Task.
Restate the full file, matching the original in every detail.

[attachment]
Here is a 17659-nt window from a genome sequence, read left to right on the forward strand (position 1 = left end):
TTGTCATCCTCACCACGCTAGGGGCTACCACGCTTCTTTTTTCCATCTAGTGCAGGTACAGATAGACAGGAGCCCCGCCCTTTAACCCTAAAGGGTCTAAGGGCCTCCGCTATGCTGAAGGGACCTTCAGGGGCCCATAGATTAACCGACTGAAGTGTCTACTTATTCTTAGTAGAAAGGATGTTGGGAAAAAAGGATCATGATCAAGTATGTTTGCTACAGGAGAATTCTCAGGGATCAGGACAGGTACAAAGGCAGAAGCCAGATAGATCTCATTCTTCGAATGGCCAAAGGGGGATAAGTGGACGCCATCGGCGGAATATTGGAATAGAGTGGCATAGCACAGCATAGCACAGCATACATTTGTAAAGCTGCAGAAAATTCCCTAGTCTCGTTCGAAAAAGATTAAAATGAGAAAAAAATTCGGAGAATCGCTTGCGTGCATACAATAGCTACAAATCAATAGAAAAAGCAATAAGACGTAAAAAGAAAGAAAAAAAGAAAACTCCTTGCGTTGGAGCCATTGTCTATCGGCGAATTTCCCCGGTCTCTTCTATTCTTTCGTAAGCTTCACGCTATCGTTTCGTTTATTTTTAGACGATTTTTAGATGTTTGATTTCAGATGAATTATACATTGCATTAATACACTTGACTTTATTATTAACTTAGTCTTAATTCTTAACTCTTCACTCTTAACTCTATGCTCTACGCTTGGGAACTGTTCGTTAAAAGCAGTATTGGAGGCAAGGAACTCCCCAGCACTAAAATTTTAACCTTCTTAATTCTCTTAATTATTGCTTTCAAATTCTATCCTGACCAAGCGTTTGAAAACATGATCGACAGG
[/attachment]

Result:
Here is a 17659-nt window from a genome sequence, read left to right on the forward strand (position 1 = left end):
TTGTCATCCTCACCACGCTAGGGGCTACCACGCTTCTTTTTTCCATCTAGTGCAGGTACAGATAGACAGGAGCCCCGCCCTTTAACCCTAAAGGGTCTAAGGGCCTCCGCTATGCTGAAGGGACCTTCAGGGGCCCATAGATTAACCGACTGAAGTGTCTACTTATTCTTAGTAGAAAGGATGTTGGGAAAAAAGGATCATGATCAAGTATGTTTGCTACAGGAGAATTCTCAGGGATCAGGACAGGTACAAAGGCAGAAGCCAGATAGATCTCATTCTTCGAATGGCCAAAGGGGGATAAGTGGACGCCATCGGCGGAATATTGGAATAGAGTGGCATAGCACAGCATAGCACAGCATACATTTGTAAAGCTGCAGAAAATTCCCTAGTCTCGTTCGAAAAAGATTAAAATGAGAAAAAAATTCGGAGAATCGCTTGCGTGCATACAATAGCTACAAATCAATAGAAAAAGCAATAAGACGTAAAAAGAAAGAAAAAAAGAAAACTCCTTGCGTTGGAGCCATTGTCTATCGGCGAATTTCCCCGGTCTCTTCTATTCTTTCGTAAGCTTCACGCTATCGTTTCGTTTATTTTTAGACGATTTTTAGATGTTTGATTTCAGATGAATTATACATTGCATTAATACACTTGACTTTATTATTAACTTAGTCTTAATTCTTAACTCTTCACTCTTAACTCTATGCTCTACGCTTGGGAACTGTTCGTTAAAAGCAGTATTGGAGGCAAGGAACTCCCCAGCACTAAAATTTTAACCTTCTTAATTCTCTTAATTATTGCTTTCAAATTCTATCCTGACCAAGCGTTTGAAAACATGATCGACAGG